GROSS: Can you sum up for us some of the things that you think legally will work in favor of Shepherd Fairey and some of the things that you think will work against him?

Prof. LASTOWKA: Sure. One of Fairey's claims is that with regard to the first factor in fair use - the purpose and the character of the use - he is making use of the photograph in a way that is transformative, that transforms the nature of the work, right? So he's transformed it into a kind of bold, political statement, you know, a poster, rather than news reporting. So that is a key factor in fair use today, and that could potentially count in Fairey's favor.

The other question, you know, a key question in fair use cases is whether or not the use is commercial or non-commercial. Fairey says that he took the profits from the sales of the poster and put them back into making more posters. That's really interesting. I think, you know, it could be read as a non-commercial use, but of course, he sold a lot of those posters, and it was his decision to put the profits back into making more posters and giving them away, so I'm not sure if that actually cuts in favor of commercial or non- commercial.

One thing that's really important about fair use, they need to understand, is the Supreme Court has said that each fair use case needs to be decided individually, and there are no bright-line rules. And that's one of the things that's most frustrating about fair use because if you look at these four factors for fair use, none of them are strictly controlling, and you can find a case that has, you know, one of these factors going one way or the other and a finding of fair use or no fair use.

In fact, the two Supreme Court cases that are on point, the Harper & Row case and the Campbell case, are really interesting because in the Harper & Row case, you would think that borrowing such a small portion of these memoirs should count in favor of fair use, but there is a finding of no fair use. You would think in the Campbell case the fact the 2 Live Crew was actually selling a song that's based upon Roy Orbison's "Pretty Woman" in a kind of direct way should count against finding a fair use, but actually, the court in that case says it's a commercial use but it's protected by fair use. So it's really hard to establish that any particular use is going to be fair or not fair until you actually get the decision.

GROSS: You've made the point that in a lot of ways most of us are on both sides of this fair use question, that we both appropriate content and reproduce content that can be appropriated.

Prof. ASTOWKA: Right.

GROSS: Can you describe what you're talking about?

Prof. LASTOWKA: Sure. For instance, a lot of people are posting videos on YouTube now, and occasionally you post a video, and they'll be some kind of copyrighted content within the video. Maybe there is an image in the background of the video or there is a song playing in the background of the video, and it's your original video, but there is copyright interest implicated in the video, and you want to be able to post that online.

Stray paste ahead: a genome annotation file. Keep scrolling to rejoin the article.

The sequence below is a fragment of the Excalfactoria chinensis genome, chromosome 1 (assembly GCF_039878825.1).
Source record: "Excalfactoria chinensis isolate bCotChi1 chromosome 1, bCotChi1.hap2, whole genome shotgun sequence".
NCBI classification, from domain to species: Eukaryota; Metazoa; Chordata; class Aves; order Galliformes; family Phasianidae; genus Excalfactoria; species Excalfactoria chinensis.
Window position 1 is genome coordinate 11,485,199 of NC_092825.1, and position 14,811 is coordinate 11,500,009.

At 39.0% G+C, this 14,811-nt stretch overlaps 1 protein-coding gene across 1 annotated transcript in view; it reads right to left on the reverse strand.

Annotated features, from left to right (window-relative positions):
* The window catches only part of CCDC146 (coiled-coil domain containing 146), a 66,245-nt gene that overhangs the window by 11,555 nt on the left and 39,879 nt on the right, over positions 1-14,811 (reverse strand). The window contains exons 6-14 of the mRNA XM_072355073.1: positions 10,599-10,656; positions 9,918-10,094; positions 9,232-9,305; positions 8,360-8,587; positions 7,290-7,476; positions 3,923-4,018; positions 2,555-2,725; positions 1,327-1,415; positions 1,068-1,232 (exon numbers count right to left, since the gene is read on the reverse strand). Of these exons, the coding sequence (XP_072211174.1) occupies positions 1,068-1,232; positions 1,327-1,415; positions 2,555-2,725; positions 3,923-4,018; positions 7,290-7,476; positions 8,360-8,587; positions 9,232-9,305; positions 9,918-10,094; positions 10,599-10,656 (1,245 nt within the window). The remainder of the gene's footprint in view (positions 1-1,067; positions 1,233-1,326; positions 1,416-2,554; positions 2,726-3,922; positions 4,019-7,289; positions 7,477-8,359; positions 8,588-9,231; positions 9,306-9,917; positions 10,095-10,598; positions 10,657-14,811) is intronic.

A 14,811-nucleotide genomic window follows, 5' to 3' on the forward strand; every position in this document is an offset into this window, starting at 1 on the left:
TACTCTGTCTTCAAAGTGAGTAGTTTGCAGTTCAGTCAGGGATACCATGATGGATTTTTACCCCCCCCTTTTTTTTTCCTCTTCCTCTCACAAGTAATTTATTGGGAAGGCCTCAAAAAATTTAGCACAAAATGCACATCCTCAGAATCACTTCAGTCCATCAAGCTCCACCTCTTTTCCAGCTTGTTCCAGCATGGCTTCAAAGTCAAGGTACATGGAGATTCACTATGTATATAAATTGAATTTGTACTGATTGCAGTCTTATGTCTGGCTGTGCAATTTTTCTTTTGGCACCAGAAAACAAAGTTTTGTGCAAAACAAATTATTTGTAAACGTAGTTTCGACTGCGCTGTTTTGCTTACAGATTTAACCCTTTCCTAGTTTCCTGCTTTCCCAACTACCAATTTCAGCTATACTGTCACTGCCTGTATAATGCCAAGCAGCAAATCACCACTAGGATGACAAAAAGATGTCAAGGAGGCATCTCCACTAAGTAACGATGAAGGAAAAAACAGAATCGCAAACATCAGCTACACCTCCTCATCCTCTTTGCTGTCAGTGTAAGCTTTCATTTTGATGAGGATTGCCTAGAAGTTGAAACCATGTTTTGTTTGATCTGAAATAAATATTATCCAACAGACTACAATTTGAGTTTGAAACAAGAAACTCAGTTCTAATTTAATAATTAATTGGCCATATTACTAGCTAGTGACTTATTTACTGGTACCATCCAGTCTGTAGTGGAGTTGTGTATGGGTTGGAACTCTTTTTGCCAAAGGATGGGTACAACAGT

Well, in that case, you're both an original creator of content and at the same time a potential infringer of content. And as more and more of us post video and do other forms of creative activity online, we all become potentially infringers and at the same time creators.

GROSS: You know, I thought it was interesting when Facebook decided that it was going to own the rights to all the photographs posted through Facebook. There was this huge uproar. Like nobody wanted their photographs to be owned by Facebook and to let Facebook do whatever it wanted to do with it, so Facebook had to back down from that. How do you see that or do you see that as relevant to this case?

Prof. LASTOWKA: I see it as very relevant because I think the reaction of the public to something like, you know, Facebook's changing the terms of service, the fear that someone else is going to be able to monetized the creative work that you're uploading to Facebook shows that we all feel like we are authors and proprietors of the content that we create. So, yeah, I think it's very relevant because it shows the public's reaction when their own authorial interests are at stake.

GROSS: Well, I guess, you'll be watching the outcome of this case with a lot of interest. I want to thank you for talking with us about it.

Prof. LASTOWKA: Thank you so much.

GROSS: Greg Lastowka is a professor at Rutgers School of Law at Camden. He's currently a visiting professor at Columbia University. You can download a podcast of today's show on our Web site, We also have a link to our first interview with Shepherd Fairey, which was broadcast on Inauguration day in which he talked about creating his Obama posters. A retrospective of Fairey's work is currently on display at the Institute of Contemporary Art in Boston. I'm Terry Gross.